January 4, 2022
Should our public schools be shredding resumes from great teachers simply because the applicants are the wrong skin color or insufficiently political? Should states be given a green light to discriminate against students or staff on the basis of their race if the federal government tells them to?
The answer is an emphatic “NO.” A new initiative from the Goldwater Institute — the “Stop CRT and Racial Discrimination in Public Schools Act” — stops these unconstitutional practices. It offers states a model to defeat not only the toxic instruction of “critical race theory” (CRT), but also its influence in the admissions, hiring, and disciplinary decisions and overall treatment of students and teachers alike.
Public schools and universities across the nation face new pressure from the federal government to implement racially discriminatory programming and practices. Goldwater’s new law stands up for the Constitution of the United States and ensures that our government upholds the equal protection of the law—rejecting the radical, racially discriminatory practices of CRT that are now running rampant in our schools, often under more benign sounding slogans like “anti-racism” or “diversity, equity and inclusion” (DEI).
First, this act would stop dead in its tracks a new tactic being used to block aspiring teachers from serving in our schools unless they profess allegiance to a racialized political agenda. As the national journal Education Week recently reported, “school districts are increasingly asking teacher-candidates questions about cultural competency, race, and equity during the application and interview process”— questions that scholars note are functioning as “ideological litmus tests” and “loyalty oaths” to screen out insufficiently progressive candidates, including at one public university that used them in “reject[ing] 76 percent of qualified applicants without even considering their teaching skills” or “their potential for academic excellence.”
Second, this act would bar public schools and universities from discriminating against students and teachers in admissions and hiring decisions due to their skin color. Several states already restrict public institutions from granting preferential treatment to applicants, employees, or students on account of their race or sex—having adopted model language pioneered by the American Civil Rights Institute. However, even in states with such protections, proponents of CRT and DEI seek to circumvent these safeguards by exploiting the exemptions that typically exist for federal contractors, which include many universities and institutions of public education.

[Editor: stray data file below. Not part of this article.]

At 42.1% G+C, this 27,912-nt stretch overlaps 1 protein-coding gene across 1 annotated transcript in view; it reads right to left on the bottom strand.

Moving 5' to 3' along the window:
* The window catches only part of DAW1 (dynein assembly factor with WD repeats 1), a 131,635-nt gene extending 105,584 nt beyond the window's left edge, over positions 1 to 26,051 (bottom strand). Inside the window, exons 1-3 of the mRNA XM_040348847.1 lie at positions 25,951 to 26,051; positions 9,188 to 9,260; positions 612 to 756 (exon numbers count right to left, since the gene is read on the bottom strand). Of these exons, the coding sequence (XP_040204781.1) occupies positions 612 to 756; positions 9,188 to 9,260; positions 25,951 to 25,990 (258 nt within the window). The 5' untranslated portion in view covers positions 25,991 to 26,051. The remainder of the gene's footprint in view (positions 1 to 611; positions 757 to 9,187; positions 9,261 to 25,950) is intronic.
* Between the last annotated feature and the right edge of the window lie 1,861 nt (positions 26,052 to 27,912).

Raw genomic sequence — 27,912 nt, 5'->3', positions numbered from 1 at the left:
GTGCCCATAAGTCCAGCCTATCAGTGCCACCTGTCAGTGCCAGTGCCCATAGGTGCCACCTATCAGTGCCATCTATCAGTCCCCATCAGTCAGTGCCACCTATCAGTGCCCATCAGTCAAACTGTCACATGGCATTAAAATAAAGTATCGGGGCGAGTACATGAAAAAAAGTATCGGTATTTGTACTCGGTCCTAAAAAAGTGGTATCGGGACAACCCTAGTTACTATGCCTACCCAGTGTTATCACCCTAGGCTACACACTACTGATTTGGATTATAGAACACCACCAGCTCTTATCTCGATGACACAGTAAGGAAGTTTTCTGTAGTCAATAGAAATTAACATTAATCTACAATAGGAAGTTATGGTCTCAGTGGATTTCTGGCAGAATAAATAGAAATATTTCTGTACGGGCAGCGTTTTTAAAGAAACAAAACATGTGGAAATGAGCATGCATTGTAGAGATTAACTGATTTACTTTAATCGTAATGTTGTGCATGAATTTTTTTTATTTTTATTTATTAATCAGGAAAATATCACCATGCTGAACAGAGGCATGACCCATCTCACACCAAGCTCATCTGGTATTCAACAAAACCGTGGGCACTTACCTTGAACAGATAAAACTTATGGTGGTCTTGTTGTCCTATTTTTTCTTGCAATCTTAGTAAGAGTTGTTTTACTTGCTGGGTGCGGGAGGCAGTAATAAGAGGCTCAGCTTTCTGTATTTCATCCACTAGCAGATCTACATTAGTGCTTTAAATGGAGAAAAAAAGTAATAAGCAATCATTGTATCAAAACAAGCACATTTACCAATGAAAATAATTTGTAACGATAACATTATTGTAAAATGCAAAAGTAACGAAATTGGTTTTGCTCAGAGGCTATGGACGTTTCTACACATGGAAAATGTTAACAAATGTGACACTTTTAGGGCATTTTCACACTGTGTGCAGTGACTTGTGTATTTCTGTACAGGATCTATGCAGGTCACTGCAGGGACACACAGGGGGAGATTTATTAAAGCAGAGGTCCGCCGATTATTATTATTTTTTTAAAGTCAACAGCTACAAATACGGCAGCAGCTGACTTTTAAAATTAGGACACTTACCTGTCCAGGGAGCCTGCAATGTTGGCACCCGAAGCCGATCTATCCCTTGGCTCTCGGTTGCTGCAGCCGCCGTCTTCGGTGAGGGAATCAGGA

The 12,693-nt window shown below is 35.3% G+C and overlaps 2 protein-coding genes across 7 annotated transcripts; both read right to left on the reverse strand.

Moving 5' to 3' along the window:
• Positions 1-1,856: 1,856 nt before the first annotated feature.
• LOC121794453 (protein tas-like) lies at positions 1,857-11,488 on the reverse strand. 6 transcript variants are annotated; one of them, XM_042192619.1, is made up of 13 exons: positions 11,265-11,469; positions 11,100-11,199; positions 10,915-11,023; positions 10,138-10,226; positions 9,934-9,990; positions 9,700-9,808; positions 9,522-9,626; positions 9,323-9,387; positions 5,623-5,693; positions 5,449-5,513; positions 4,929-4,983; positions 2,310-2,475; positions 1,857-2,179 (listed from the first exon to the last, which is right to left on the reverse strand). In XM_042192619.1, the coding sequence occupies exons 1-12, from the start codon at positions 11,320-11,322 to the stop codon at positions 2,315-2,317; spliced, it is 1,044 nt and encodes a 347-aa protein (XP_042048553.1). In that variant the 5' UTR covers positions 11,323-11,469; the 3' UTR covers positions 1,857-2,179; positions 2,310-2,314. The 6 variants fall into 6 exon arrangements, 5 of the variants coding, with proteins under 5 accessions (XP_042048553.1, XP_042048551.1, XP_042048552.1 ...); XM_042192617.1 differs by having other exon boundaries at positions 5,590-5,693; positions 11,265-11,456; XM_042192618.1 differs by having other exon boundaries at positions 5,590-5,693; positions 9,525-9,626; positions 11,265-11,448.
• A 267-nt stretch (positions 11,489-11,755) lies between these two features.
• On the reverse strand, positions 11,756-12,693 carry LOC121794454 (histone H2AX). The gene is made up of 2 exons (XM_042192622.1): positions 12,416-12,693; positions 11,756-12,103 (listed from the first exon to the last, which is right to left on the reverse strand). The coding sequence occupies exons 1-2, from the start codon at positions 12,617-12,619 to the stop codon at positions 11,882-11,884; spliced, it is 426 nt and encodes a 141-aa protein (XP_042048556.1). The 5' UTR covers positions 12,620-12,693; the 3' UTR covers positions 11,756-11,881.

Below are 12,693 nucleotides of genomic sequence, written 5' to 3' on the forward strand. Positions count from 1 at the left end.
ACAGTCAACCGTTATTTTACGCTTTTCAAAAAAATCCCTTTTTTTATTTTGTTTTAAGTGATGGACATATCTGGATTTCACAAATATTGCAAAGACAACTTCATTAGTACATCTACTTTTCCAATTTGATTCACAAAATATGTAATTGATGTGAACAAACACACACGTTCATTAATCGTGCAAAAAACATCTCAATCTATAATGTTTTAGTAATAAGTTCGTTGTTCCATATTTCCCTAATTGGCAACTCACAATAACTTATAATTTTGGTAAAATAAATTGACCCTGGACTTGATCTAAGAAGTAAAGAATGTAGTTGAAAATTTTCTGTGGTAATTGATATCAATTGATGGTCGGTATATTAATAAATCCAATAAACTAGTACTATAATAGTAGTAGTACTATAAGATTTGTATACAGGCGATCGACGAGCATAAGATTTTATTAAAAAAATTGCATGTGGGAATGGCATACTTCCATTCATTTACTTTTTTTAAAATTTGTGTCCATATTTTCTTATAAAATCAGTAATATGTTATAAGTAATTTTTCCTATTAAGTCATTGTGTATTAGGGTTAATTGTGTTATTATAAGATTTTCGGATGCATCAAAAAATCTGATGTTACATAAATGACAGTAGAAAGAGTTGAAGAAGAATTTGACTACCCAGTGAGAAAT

Public records requests of a major Phoenix-area school system–the Scottsdale Unified School District–have revealed, for instance, the internal notes of the district’s “Diversity, Equity, and Inclusion Committee.” Among the “recommended next steps” proposed among the participants:
“For the districts next steps would be looking at changing who they allow to hire on, by this I don’t mean take away the amazing staff that is already there but adding to it with diversity” [emphasis added].
In other words, in the name of diversity and inclusion, these public school district leaders would seek to forbid the hiring of new teachers whose skin color or other immutable demographic characteristics are deemed undesirable.
At the same time, recent executive action from Washington D.C. has called for supplanting the emphasis on “equal employment opportunity” within federal hiring and employment standards with a new approach centered around “diversity, equity, and inclusion.”
Regardless of the euphemisms employed by such efforts, however, the new Goldwater initiative would establish ironclad prohibitions against any tactics that call for privileging one set of students or teachers over another on the basis of skin color when it comes to hiring or admissions at state operated educational institutions.
The measure also establishes a series of additional protections, such as clarifying that students may not be excluded from multicultural or other on-campus spaces on account of their race, that students may not be treated differently in disciplinary actions on account of their race, and—building upon the work of Stanley Kurtz’s Partisanship Out of Civics Act—would prohibit teachers and staff members from using their position of authority over students or other employees to promote tenets of racial discrimination in training or instruction.
Americans, by wide majorities, reject the idea that government should treat applicants differently based upon skin color when making hiring or admissions decisions. Even in the ultra-progressive bastion of California, voters rejected by double digits in 2020 an effort to roll back the state’s ban on racial discrimination in public employment and education. The so-called progressive champions of “diversity, equity, and inclusion” behind the effort to dismantle those protections are of course out of step not only in California, but all the more so throughout America at large.
It is time that policymakers recognized this fact and took proactive steps to close the loopholes being exploited against state protections against racial discrimination and ensure that America’s students and teachers are never again evaluated based upon their race or rewarded for supporting a racially discriminatory ideology.